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B.C. police want authority to seize distracted drivers’ cell phones
CTV British Columbia
Published Friday, March 8, 2013 7:47PM MST
Last Updated Friday, March 8, 2013 7:49PM MST
The B.C. Chiefs of Police Association is pushing for harsher distracted driving laws, including increased fines and even cell phone seizures for repeat offenders.
Victoria Chief Const. Jamie Graham said the association’s traffic committee passed a motion this week to recommend giving officers the power to snatch phones from those caught breaking the rules.
Graham suggested drivers could lose their devices for 24 hours on a second offence, then up to five days for subsequent violations. If the problem persists, phones could be seized permanently.
“We don’t want to be ridiculous about this but texting while driving is serious,” he said. “It’s pretty obvious that there’s a big segment of the population that either just doesn’t get it or is deliberately trying to flaunt the law.”
Surrey Mounties said they handed out nearly 800 tickets for distracted driving last month alone, roughly 100 more than the same period last year.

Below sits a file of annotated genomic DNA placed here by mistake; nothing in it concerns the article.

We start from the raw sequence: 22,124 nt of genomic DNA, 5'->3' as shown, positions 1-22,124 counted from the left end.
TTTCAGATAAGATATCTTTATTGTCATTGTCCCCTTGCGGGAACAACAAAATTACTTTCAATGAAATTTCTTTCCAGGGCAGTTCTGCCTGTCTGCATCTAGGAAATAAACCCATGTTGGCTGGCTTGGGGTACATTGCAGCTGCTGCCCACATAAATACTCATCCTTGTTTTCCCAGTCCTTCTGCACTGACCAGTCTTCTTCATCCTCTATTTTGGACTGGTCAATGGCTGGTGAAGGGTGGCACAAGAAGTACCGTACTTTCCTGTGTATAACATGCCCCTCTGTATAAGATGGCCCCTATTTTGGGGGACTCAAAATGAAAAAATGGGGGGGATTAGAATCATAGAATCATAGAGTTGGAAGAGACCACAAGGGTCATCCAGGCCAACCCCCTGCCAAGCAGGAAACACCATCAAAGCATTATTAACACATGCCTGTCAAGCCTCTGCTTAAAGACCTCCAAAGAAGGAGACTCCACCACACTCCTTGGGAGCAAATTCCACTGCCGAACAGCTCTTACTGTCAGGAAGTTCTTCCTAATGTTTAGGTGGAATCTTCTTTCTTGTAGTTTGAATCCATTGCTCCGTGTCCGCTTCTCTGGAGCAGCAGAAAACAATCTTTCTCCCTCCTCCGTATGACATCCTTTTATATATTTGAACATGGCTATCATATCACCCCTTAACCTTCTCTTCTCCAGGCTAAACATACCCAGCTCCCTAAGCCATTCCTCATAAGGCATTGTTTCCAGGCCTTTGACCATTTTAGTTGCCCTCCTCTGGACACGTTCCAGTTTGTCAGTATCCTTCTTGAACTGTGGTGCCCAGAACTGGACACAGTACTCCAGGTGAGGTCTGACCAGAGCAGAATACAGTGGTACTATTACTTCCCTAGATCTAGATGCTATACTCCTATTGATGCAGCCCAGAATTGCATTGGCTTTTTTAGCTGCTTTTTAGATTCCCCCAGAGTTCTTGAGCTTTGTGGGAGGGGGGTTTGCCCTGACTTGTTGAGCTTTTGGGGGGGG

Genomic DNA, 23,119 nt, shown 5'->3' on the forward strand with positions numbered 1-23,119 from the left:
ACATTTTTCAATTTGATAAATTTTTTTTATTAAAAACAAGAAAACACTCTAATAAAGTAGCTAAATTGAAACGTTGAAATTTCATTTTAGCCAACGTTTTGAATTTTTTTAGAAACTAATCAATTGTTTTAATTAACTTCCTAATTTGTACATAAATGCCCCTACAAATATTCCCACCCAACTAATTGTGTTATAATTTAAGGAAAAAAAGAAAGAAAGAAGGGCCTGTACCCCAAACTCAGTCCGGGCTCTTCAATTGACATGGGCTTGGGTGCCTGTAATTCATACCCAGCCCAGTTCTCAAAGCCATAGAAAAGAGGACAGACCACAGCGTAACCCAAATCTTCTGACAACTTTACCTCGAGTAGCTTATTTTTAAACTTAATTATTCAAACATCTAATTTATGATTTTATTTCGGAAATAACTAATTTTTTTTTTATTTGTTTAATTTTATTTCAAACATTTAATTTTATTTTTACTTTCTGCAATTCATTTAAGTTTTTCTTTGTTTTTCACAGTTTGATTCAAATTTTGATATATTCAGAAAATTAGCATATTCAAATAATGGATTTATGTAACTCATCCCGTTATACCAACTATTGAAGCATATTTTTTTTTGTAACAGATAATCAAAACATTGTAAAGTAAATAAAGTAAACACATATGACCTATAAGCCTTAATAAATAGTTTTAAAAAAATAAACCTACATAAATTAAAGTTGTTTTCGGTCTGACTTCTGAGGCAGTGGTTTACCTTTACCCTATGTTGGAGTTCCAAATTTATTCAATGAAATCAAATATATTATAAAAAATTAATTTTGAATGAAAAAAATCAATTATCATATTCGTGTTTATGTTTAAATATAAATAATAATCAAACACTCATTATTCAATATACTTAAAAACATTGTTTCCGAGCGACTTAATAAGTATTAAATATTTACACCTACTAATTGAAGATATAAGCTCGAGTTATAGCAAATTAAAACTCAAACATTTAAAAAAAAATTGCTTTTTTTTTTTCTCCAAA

Police are recommending other measures to reverse the trend, including increased fines. Graham couldn’t say how high the tickets could go, but said they should be “substantially higher.”
“The current $167 fine doesn’t match the seriousness of this,” he said.
The association may even ask the government to allow officers to impound vehicles for distracted motorists, as they do with drunk driving.
Any of the changes would require legislative changes, and Graham said he fully expects the measures to be hotly debated.
B.C. Justice Minister Shirley Bond said she is not currently considering strengthened penalties, but is open to the discussion.
“We know that just as it took time to change public attitudes about wearing seatbelts, it will take time for people to realize the danger they pose to themselves and other road users when they drive distracted,” Bond said in a statement.
Have your say: Should distracted driving penalties be harsher in B.C.?